Informal Savings Groups in South Africa: Investing in Social Capital

dc.contributor.authorIrving, Margaret
dc.date.accessioned2016-05-04T08:34:28Z
dc.date.available2016-05-04T08:34:28Z
dc.date.issued2005
dc.date.updated2016-05-04T08:31:42Z
dc.description.abstractInformal savings groups (ISGs) provide an important means of consolidating financial resources in poor communities. However, this paper takes the view that the benefits to participation extend beyond conventional economic gains, and membership decisions should thus be viewed in the broader context of the joint accumulation of social and financial capital. The introductory section reviews the existing social capital literature and contextualises the work of Uhlaner (1989) on relational goods in this framework. The importance of social capital in establishing informal social security networks and systems of mutual insurance is highlighted, with a particular focus on the division of social responsibilities as a root cause for the differential formation of these networks by gender. As yet, there has been no systematic study of the role and functioning of ISGs, with the existing literature predominantly in the form of case studies. There is some evidence to suggest that the view that holds stokvels and ISGs as synonymous is inaccurate. This contributes to the considerable inadequacy of existing datasets for drawing reliable conclusions on savings behaviour. As a consequence, this paper is qualitative in its approach, using the social capital paradigm developed previously together with information gathered from a focus group to construct an expanded understanding of why these groups continue to flourish alongside formal financial institutions.en_ZA
dc.identifier.apacitationIrving, M. (2005). <i>Informal Savings Groups in South Africa: Investing in Social Capital</i> University of Cape Town ,Faculty of Humanities ,Centre for Social Science Research(CSSR). Retrieved from http://hdl.handle.net/11427/19387en_ZA
dc.identifier.chicagocitationIrving, Margaret <i>Informal Savings Groups in South Africa: Investing in Social Capital.</i> University of Cape Town ,Faculty of Humanities ,Centre for Social Science Research(CSSR), 2005. http://hdl.handle.net/11427/19387en_ZA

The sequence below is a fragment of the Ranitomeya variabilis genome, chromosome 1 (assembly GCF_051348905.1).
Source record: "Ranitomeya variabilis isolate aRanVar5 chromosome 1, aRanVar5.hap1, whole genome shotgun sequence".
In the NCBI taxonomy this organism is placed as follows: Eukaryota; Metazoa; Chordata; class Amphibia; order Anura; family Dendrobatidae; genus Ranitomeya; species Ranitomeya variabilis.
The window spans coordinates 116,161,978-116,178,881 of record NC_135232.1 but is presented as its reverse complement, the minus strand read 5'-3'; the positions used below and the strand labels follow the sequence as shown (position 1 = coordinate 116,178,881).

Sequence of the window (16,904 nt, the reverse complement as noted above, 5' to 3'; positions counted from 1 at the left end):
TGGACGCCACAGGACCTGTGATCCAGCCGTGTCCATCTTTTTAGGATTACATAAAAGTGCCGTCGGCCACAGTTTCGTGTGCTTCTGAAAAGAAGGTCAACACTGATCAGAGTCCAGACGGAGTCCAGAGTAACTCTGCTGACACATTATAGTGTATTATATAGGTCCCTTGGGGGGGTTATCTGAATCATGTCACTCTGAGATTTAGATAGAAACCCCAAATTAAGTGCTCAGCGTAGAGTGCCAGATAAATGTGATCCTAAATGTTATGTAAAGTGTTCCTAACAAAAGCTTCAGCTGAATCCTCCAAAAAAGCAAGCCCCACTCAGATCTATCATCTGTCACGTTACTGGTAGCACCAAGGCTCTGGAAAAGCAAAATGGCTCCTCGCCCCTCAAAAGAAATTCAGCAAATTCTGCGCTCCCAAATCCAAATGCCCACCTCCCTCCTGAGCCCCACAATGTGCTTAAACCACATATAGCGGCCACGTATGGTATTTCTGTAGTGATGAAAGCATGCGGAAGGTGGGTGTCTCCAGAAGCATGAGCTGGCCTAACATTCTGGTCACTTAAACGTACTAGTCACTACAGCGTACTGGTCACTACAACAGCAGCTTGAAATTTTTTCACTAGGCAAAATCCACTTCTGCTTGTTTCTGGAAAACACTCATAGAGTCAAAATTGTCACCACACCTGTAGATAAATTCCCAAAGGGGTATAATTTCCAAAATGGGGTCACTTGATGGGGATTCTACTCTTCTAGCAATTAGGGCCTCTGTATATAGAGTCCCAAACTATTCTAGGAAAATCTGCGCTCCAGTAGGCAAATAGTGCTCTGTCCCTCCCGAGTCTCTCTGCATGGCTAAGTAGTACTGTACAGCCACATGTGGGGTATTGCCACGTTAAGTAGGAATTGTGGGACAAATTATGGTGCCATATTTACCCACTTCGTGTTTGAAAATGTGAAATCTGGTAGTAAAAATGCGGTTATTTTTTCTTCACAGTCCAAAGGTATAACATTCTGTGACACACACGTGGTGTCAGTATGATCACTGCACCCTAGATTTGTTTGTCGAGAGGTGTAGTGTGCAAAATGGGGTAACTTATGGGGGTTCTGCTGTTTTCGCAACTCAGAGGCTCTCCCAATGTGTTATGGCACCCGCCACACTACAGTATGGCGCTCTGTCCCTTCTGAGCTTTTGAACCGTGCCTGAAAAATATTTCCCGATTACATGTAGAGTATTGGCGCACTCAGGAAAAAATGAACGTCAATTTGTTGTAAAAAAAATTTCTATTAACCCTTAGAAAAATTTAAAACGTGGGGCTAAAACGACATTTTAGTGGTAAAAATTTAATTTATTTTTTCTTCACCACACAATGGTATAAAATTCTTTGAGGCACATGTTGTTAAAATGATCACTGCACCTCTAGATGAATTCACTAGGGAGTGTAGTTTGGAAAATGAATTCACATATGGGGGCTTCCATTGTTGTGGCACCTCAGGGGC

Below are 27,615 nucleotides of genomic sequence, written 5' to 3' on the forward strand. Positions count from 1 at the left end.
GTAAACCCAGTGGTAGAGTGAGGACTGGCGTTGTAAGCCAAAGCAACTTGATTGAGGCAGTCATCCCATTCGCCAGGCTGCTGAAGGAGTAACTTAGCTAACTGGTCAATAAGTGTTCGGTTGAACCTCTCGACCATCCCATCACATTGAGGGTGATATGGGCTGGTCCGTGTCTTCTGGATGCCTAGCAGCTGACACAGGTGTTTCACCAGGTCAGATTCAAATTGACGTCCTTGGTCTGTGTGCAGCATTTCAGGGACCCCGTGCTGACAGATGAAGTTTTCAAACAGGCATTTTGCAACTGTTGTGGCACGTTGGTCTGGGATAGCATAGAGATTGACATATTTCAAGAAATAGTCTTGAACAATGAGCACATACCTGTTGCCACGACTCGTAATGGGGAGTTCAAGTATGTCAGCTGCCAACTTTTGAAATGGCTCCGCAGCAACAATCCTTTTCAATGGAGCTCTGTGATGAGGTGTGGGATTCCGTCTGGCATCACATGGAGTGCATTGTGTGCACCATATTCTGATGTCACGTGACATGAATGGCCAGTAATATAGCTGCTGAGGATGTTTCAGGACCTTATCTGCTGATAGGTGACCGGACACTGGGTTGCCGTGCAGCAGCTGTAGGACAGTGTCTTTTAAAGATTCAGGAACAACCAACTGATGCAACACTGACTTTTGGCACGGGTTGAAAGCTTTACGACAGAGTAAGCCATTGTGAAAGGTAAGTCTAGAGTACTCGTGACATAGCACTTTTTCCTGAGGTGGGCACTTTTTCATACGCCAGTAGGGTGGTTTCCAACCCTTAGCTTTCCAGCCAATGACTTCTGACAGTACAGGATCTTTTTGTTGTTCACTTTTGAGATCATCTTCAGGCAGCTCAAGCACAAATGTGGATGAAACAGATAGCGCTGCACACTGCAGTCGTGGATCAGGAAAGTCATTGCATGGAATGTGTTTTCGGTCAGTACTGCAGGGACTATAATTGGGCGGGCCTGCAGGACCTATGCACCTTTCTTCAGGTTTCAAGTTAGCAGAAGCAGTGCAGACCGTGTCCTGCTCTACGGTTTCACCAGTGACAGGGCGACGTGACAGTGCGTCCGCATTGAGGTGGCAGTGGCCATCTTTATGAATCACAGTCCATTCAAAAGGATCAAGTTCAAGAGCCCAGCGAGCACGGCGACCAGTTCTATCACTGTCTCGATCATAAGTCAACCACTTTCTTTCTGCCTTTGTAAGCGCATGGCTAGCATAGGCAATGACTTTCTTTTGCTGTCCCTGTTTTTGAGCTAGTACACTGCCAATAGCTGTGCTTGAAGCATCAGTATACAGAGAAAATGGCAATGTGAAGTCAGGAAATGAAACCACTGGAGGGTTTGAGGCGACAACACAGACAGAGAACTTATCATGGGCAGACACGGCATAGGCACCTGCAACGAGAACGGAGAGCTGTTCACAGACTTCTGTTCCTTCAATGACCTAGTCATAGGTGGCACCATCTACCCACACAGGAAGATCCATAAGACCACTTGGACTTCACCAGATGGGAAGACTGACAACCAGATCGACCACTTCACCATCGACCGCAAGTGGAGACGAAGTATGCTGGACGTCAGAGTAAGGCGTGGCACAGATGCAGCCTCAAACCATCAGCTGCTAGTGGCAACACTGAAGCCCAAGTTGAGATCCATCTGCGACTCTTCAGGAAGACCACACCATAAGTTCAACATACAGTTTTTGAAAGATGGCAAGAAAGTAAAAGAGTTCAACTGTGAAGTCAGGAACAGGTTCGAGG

dc.identifier.citationIrving, M. (2005). Informal savings groups in South Africa: investing in social capital. Centre for Social Science Research, University of Cape Town.en_ZA
dc.identifier.isbn1-77011-044-5en_ZA
dc.identifier.ris TY - Working Paper AU - Irving, Margaret AB - Informal savings groups (ISGs) provide an important means of consolidating financial resources in poor communities. However, this paper takes the view that the benefits to participation extend beyond conventional economic gains, and membership decisions should thus be viewed in the broader context of the joint accumulation of social and financial capital. The introductory section reviews the existing social capital literature and contextualises the work of Uhlaner (1989) on relational goods in this framework. The importance of social capital in establishing informal social security networks and systems of mutual insurance is highlighted, with a particular focus on the division of social responsibilities as a root cause for the differential formation of these networks by gender. As yet, there has been no systematic study of the role and functioning of ISGs, with the existing literature predominantly in the form of case studies. There is some evidence to suggest that the view that holds stokvels and ISGs as synonymous is inaccurate. This contributes to the considerable inadequacy of existing datasets for drawing reliable conclusions on savings behaviour. As a consequence, this paper is qualitative in its approach, using the social capital paradigm developed previously together with information gathered from a focus group to construct an expanded understanding of why these groups continue to flourish alongside formal financial institutions. DA - 2005 DB - OpenUCT DP - University of Cape Town J1 - Centre for Social Science Research LK - https://open.uct.ac.za PB - University of Cape Town PY - 2005 SM - 1-77011-044-5 T1 - Informal Savings Groups in South Africa: Investing in Social Capital TI - Informal Savings Groups in South Africa: Investing in Social Capital UR - http://hdl.handle.net/11427/19387 ER - en_ZA
dc.identifier.urihttp://hdl.handle.net/11427/19387
dc.identifier.vancouvercitationIrving M. Informal Savings Groups in South Africa: Investing in Social Capital. 2005 [cited yyyy month dd]. Available from: http://hdl.handle.net/11427/19387en_ZA
dc.languageengen_ZA
dc.publisher.departmentCentre for Social Science Research(CSSR)en_ZA
dc.publisher.facultyFaculty of Humanitiesen_ZA
dc.publisher.institutionUniversity of Cape Town
dc.rightsCreative Commons Attribution-NonCommercial-NoDerivatives 4.0 International (CC BY-NC-ND 4.0)*
dc.rights.urihttp://creativecommons.org/licenses/by-nc-nd/4.0/en_ZA
dc.sourceCentre for Social Science Research
dc.source.urihttp://www.cssr.uct.ac.za
dc.subject.otherfinancial resources
dc.subject.othereconomics
dc.subject.othersavings
dc.titleInformal Savings Groups in South Africa: Investing in Social Capitalen_ZA
dc.typeWorking Paperen_ZA
uct.type.filetypeText
uct.type.filetypeImage
uct.type.publicationResearchen_ZA
uct.type.resourceResearch paperen_ZA
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